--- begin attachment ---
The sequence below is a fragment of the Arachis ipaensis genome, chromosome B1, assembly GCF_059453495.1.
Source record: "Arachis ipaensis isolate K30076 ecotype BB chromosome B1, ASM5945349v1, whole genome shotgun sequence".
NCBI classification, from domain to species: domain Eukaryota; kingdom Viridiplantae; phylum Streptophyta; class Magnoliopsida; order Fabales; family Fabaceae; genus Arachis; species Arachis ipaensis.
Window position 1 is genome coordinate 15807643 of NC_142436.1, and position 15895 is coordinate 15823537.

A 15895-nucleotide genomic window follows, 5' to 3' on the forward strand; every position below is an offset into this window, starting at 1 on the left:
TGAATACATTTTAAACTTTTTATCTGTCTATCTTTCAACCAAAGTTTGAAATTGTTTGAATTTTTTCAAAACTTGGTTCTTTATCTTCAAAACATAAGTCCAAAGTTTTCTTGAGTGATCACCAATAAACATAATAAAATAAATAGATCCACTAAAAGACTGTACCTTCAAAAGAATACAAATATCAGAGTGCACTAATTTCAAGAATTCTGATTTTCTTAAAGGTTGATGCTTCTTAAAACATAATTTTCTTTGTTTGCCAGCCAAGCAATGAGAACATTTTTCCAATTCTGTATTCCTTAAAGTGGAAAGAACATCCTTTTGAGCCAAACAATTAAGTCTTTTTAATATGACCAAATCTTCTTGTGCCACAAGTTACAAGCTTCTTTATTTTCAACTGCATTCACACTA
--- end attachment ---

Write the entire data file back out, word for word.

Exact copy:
The sequence below is a fragment of the Arachis ipaensis genome, chromosome B1, assembly GCF_059453495.1.
Source record: "Arachis ipaensis isolate K30076 ecotype BB chromosome B1, ASM5945349v1, whole genome shotgun sequence".
NCBI classification, from domain to species: domain Eukaryota; kingdom Viridiplantae; phylum Streptophyta; class Magnoliopsida; order Fabales; family Fabaceae; genus Arachis; species Arachis ipaensis.
Window position 1 is genome coordinate 15807643 of NC_142436.1, and position 15895 is coordinate 15823537.

A 15895-nucleotide genomic window follows, 5' to 3' on the forward strand; every position below is an offset into this window, starting at 1 on the left:
TGAATACATTTTAAACTTTTTATCTGTCTATCTTTCAACCAAAGTTTGAAATTGTTTGAATTTTTTCAAAACTTGGTTCTTTATCTTCAAAACATAAGTCCAAAGTTTTCTTGAGTGATCACCAATAAACATAATAAAATAAATAGATCCACTAAAAGACTGTACCTTCAAAAGAATACAAATATCAGAGTGCACTAATTTCAAGAATTCTGATTTTCTTAAAGGTTGATGCTTCTTAAAACATAATTTTCTTTGTTTGCCAGCCAAGCAATGAGAACATTTTTCCAATTCTGTATTCCTTAAAGTGGAAAGAACATCCTTTTGAGCCAAACAATTAAGTCTTTTTAATATGACCAAATCTTCTTGTGCCACAAGTTACAAGCTTCTTTATTTTCAACTGCATTCACACTA